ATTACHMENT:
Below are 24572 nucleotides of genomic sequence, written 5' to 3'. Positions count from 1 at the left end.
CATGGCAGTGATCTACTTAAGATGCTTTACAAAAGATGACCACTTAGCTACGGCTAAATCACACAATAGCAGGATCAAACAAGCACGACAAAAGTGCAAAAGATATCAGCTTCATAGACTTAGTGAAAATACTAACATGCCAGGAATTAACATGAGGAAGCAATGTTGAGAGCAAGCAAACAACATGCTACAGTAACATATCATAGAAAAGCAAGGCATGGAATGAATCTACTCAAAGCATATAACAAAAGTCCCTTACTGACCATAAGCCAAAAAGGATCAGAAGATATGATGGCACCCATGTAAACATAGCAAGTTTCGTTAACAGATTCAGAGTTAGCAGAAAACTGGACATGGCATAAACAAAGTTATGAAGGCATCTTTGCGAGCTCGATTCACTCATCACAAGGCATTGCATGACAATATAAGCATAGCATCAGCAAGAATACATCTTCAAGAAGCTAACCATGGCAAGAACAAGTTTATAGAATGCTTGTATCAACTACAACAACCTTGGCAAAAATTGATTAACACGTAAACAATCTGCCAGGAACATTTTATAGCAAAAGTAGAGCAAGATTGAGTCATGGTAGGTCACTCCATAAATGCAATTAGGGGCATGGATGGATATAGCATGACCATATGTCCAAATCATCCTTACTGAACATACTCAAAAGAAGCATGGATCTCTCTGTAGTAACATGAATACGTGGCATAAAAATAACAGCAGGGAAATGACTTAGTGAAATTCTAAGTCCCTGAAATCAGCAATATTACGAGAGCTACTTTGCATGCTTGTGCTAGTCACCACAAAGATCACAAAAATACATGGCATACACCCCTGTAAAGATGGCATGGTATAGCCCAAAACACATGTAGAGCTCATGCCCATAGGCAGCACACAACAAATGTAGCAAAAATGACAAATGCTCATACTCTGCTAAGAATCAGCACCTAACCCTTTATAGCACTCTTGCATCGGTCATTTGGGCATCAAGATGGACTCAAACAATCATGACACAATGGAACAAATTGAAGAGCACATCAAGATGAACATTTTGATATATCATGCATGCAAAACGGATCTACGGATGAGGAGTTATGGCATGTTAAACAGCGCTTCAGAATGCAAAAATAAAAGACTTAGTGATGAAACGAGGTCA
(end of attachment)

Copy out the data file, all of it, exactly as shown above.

Below are 24572 nucleotides of genomic sequence, written 5' to 3'. Positions count from 1 at the left end.
CATGGCAGTGATCTACTTAAGATGCTTTACAAAAGATGACCACTTAGCTACGGCTAAATCACACAATAGCAGGATCAAACAAGCACGACAAAAGTGCAAAAGATATCAGCTTCATAGACTTAGTGAAAATACTAACATGCCAGGAATTAACATGAGGAAGCAATGTTGAGAGCAAGCAAACAACATGCTACAGTAACATATCATAGAAAAGCAAGGCATGGAATGAATCTACTCAAAGCATATAACAAAAGTCCCTTACTGACCATAAGCCAAAAAGGATCAGAAGATATGATGGCACCCATGTAAACATAGCAAGTTTCGTTAACAGATTCAGAGTTAGCAGAAAACTGGACATGGCATAAACAAAGTTATGAAGGCATCTTTGCGAGCTCGATTCACTCATCACAAGGCATTGCATGACAATATAAGCATAGCATCAGCAAGAATACATCTTCAAGAAGCTAACCATGGCAAGAACAAGTTTATAGAATGCTTGTATCAACTACAACAACCTTGGCAAAAATTGATTAACACGTAAACAATCTGCCAGGAACATTTTATAGCAAAAGTAGAGCAAGATTGAGTCATGGTAGGTCACTCCATAAATGCAATTAGGGGCATGGATGGATATAGCATGACCATATGTCCAAATCATCCTTACTGAACATACTCAAAAGAAGCATGGATCTCTCTGTAGTAACATGAATACGTGGCATAAAAATAACAGCAGGGAAATGACTTAGTGAAATTCTAAGTCCCTGAAATCAGCAATATTACGAGAGCTACTTTGCATGCTTGTGCTAGTCACCACAAAGATCACAAAAATACATGGCATACACCCCTGTAAAGATGGCATGGTATAGCCCAAAACACATGTAGAGCTCATGCCCATAGGCAGCACACAACAAATGTAGCAAAAATGACAAATGCTCATACTCTGCTAAGAATCAGCACCTAACCCTTTATAGCACTCTTGCATCGGTCATTTGGGCATCAAGATGGACTCAAACAATCATGACACAATGGAACAAATTGAAGAGCACATCAAGATGAACATTTTGATATATCATGCATGCAAAACGGATCTACGGATGAGGAGTTATGGCATGTTAAACAGCGCTTCAGAATGCAAAAATAAAAGACTTAGTGATGAAACGAGGTCA